Semiconductive and light emitting polymers attract great attention owing to their tuneable physical properties, low cost and ease of manufacturing. They constitute a growing and important slice of semiconductive materials used in every day electronic devices such as computers, mobile phones, integrated circuits. Their use has been explored also in highly demanding applications, such as photovoltaic cells, polymer light emitting devices (PLED) and lasers, but their efficiency compared to inorganic materials has seriously limited their exploitation in practical applications at large scale. Impediments to high efficiency in both light and charge transport materials when using polymer-based systems are mostly to be attributed to the presence of defects. Efficiency can basically be controlled by affecting the chemical structure and the spatial and structural organization of polymers in the solid state. While efforts have been done in the first direction, little success has been obtained for the improvement of their physical properties. In the present approach we propose a novel and different route by which these polymers can be structured in well ordered long-range structures organized in 1, 2 or 3 dimensions of periods varying between tens and hundreds of nanometers. This should have positive consequences in the final physical properties of the devices. To do so we use copolymers, i.e. heterogeneous polymers where electronic properties are provided by one segment (block) of the polymer and structural properties are secured by the presence of another structural insulating block. This route offers the advantages of achieving high efficiency and controllable optoelectronic properties without synthetic restrictions, and thus, we anticipate novel possibilities for the design of fully organic optoelectronic devices for every day applications.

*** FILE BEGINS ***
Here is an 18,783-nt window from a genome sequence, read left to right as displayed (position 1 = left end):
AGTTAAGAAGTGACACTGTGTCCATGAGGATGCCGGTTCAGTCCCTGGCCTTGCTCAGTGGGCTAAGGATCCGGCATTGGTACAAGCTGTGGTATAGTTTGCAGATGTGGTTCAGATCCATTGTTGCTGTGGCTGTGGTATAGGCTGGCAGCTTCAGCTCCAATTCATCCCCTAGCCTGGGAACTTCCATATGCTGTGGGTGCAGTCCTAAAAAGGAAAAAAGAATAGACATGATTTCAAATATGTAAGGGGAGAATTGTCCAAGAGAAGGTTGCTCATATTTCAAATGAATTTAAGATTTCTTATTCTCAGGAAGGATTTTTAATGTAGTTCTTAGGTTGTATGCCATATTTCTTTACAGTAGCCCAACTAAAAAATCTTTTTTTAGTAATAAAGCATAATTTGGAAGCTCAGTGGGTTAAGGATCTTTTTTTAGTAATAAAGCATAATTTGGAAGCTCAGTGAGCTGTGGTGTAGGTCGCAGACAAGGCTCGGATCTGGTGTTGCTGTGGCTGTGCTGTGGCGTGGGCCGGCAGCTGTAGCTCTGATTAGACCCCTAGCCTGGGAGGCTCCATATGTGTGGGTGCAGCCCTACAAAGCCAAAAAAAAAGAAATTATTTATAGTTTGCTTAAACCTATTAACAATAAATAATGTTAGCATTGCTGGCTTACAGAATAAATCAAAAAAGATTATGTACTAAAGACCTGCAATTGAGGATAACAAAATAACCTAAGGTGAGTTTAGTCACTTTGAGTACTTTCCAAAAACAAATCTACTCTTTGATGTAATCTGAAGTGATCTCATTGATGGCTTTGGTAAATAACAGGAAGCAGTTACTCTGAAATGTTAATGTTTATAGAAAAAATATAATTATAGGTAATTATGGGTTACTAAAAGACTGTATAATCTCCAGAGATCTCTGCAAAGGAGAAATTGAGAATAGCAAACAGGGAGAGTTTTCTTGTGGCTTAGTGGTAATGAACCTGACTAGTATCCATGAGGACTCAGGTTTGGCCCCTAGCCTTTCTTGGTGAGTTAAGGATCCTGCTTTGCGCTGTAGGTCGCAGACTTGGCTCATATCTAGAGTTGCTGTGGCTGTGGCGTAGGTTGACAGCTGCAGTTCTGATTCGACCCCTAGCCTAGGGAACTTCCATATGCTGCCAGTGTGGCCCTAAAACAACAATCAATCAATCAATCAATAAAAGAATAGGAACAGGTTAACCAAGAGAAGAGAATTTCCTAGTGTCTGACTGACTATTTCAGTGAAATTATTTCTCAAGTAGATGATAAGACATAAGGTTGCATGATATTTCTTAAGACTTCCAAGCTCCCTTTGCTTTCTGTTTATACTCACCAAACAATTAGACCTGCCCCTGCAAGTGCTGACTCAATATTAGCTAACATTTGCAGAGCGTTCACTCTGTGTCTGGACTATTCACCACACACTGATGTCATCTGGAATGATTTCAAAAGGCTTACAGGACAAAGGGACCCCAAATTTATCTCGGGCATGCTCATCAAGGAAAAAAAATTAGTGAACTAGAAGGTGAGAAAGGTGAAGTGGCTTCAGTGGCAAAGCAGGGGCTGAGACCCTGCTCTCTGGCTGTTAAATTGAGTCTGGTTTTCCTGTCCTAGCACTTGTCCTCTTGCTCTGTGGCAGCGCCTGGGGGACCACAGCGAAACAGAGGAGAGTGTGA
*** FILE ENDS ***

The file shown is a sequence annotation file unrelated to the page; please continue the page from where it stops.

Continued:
What is special about the project?
The present project, which aims at demonstrating the feasibility of use of new technologies to design optoelectronic devices with improved performances, is based on a synergistic approach combining fields as different as material science, polymer physics, photonics and electronics. In order to acchieve the goal to design new materials for advanced electronic technologies based on structured plastics, it necessitates remarkable advancements in both chemical and physical aspects. The aim is to bring a substantial impact to the technology presently used to design electronic sensors and digital devices.
The first system studied is a blend of two di-block copolymers, one is electron acceptor and the other is electron donor; they are respectively: Polystyrene-Polyvinylpyridine (PS-PVP), and Polystyrene-Polyphenylene vinylene (PS-PPV). To properly blend both copolymers without phase separating them is delicate, as TEM pictures show. A multilayer morphology […PS-PVP-PS-PPV-PS…], which is totally suitable for photovoltaic applications has been observed.